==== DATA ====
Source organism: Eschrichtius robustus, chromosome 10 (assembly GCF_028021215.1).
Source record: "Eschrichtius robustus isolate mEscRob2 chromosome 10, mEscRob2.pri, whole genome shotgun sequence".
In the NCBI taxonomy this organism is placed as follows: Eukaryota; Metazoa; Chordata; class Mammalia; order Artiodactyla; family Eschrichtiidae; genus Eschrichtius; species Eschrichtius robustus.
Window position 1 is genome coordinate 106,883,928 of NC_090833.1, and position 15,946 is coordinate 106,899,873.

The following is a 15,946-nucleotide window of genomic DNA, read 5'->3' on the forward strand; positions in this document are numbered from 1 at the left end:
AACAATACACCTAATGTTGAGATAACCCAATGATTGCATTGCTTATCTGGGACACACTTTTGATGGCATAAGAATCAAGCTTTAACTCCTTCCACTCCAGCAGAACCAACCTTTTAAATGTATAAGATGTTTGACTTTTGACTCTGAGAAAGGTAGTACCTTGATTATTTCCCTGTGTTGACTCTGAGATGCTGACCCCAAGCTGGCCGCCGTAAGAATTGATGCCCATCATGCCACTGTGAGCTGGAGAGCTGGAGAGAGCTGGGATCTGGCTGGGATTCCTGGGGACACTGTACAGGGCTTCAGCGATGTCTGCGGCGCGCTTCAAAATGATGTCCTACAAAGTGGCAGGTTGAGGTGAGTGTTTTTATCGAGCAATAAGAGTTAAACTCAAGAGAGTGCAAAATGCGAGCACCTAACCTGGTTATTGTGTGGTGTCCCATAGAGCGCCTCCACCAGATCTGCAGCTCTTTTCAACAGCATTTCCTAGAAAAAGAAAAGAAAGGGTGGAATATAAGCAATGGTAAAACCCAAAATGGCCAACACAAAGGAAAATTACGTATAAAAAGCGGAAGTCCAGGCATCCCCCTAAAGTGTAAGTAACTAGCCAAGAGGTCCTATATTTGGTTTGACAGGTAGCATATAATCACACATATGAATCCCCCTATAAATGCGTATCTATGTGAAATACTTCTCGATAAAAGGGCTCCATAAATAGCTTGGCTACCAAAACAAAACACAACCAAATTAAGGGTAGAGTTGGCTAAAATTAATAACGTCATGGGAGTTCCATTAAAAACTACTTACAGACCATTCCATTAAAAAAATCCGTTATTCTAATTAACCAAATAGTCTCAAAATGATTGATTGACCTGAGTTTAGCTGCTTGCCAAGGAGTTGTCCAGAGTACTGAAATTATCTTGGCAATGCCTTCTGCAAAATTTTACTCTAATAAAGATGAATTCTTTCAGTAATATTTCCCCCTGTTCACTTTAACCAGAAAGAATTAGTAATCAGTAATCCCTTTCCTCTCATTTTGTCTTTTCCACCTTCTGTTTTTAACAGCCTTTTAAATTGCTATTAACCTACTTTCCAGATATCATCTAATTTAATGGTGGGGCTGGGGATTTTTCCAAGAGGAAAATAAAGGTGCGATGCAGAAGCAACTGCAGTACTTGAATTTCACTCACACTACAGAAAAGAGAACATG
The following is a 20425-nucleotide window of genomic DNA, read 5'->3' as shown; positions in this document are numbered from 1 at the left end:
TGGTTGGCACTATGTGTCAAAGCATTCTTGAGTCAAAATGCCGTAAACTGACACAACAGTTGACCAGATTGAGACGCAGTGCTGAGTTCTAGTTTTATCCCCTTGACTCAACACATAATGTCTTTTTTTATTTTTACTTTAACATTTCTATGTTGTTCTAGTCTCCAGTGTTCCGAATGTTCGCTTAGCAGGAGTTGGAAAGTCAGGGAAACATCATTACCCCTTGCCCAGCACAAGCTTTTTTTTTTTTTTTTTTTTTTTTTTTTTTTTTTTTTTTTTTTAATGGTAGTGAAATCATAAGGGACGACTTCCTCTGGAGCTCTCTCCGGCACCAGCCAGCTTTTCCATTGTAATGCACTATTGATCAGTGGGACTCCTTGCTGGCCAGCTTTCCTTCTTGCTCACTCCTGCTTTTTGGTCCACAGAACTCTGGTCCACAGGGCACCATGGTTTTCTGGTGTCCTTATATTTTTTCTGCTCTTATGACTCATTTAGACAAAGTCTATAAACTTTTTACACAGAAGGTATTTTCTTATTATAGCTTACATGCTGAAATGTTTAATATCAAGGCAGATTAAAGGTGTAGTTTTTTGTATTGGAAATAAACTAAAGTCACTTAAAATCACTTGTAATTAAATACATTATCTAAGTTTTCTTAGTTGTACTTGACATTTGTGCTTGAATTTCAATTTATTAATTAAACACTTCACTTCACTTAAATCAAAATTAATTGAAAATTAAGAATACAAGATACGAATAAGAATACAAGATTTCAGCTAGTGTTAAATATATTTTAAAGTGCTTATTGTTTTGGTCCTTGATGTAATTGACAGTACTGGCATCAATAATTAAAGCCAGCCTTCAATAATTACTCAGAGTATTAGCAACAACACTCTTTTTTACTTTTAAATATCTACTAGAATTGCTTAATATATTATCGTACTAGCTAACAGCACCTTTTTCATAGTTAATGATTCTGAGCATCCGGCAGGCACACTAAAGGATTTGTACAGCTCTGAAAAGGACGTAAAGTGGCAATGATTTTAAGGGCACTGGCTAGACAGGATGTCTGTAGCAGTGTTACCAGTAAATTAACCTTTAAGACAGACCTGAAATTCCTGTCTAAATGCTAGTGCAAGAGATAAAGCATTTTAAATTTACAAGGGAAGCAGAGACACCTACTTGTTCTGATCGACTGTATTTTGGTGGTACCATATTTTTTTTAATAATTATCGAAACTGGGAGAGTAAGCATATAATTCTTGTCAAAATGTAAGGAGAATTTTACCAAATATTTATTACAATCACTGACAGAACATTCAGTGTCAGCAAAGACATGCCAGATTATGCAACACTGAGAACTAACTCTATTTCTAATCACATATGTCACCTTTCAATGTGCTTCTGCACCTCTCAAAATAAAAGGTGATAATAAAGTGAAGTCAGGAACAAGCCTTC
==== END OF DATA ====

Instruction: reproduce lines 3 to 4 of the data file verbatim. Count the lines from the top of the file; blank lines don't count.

In the NCBI taxonomy this organism is placed as follows: Eukaryota; Metazoa; Chordata; class Mammalia; order Artiodactyla; family Eschrichtiidae; genus Eschrichtius; species Eschrichtius robustus.
Window position 1 is genome coordinate 106,883,928 of NC_090833.1, and position 15,946 is coordinate 106,899,873.